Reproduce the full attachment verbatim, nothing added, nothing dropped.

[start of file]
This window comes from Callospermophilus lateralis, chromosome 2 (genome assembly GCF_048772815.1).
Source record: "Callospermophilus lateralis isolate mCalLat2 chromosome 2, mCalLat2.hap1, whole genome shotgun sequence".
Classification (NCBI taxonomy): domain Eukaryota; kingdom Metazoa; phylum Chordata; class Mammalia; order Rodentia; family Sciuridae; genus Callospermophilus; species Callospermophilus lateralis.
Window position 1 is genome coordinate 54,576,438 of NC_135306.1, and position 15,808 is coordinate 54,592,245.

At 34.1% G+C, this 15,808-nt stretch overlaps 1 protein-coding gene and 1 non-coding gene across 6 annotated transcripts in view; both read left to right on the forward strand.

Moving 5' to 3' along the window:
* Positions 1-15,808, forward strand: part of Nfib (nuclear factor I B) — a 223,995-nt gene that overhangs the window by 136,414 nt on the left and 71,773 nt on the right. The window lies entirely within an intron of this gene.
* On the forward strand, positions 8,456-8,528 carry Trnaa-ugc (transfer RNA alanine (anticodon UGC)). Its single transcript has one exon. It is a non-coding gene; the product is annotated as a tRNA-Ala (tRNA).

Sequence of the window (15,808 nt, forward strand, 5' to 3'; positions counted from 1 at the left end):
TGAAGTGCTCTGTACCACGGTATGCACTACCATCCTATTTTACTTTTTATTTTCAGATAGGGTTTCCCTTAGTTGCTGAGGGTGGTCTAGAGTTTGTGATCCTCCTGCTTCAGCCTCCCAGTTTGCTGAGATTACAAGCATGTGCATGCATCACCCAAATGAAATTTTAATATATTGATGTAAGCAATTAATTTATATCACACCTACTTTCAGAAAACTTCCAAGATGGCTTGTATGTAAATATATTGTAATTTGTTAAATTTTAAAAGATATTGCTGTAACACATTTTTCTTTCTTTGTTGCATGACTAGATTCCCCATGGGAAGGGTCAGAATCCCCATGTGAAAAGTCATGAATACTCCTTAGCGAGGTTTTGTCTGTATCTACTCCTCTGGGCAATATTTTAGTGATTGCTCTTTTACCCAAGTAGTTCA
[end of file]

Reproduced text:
This window comes from Callospermophilus lateralis, chromosome 2 (genome assembly GCF_048772815.1).
Source record: "Callospermophilus lateralis isolate mCalLat2 chromosome 2, mCalLat2.hap1, whole genome shotgun sequence".
Classification (NCBI taxonomy): domain Eukaryota; kingdom Metazoa; phylum Chordata; class Mammalia; order Rodentia; family Sciuridae; genus Callospermophilus; species Callospermophilus lateralis.
Window position 1 is genome coordinate 54,576,438 of NC_135306.1, and position 15,808 is coordinate 54,592,245.

At 34.1% G+C, this 15,808-nt stretch overlaps 1 protein-coding gene and 1 non-coding gene across 6 annotated transcripts in view; both read left to right on the forward strand.

Moving 5' to 3' along the window:
* Positions 1-15,808, forward strand: part of Nfib (nuclear factor I B) — a 223,995-nt gene that overhangs the window by 136,414 nt on the left and 71,773 nt on the right. The window lies entirely within an intron of this gene.
* On the forward strand, positions 8,456-8,528 carry Trnaa-ugc (transfer RNA alanine (anticodon UGC)). Its single transcript has one exon. It is a non-coding gene; the product is annotated as a tRNA-Ala (tRNA).

Sequence of the window (15,808 nt, forward strand, 5' to 3'; positions counted from 1 at the left end):
TGAAGTGCTCTGTACCACGGTATGCACTACCATCCTATTTTACTTTTTATTTTCAGATAGGGTTTCCCTTAGTTGCTGAGGGTGGTCTAGAGTTTGTGATCCTCCTGCTTCAGCCTCCCAGTTTGCTGAGATTACAAGCATGTGCATGCATCACCCAAATGAAATTTTAATATATTGATGTAAGCAATTAATTTATATCACACCTACTTTCAGAAAACTTCCAAGATGGCTTGTATGTAAATATATTGTAATTTGTTAAATTTTAAAAGATATTGCTGTAACACATTTTTCTTTCTTTGTTGCATGACTAGATTCCCCATGGGAAGGGTCAGAATCCCCATGTGAAAAGTCATGAATACTCCTTAGCGAGGTTTTGTCTGTATCTACTCCTCTGGGCAATATTTTAGTGATTGCTCTTTTACCCAAGTAGTTCA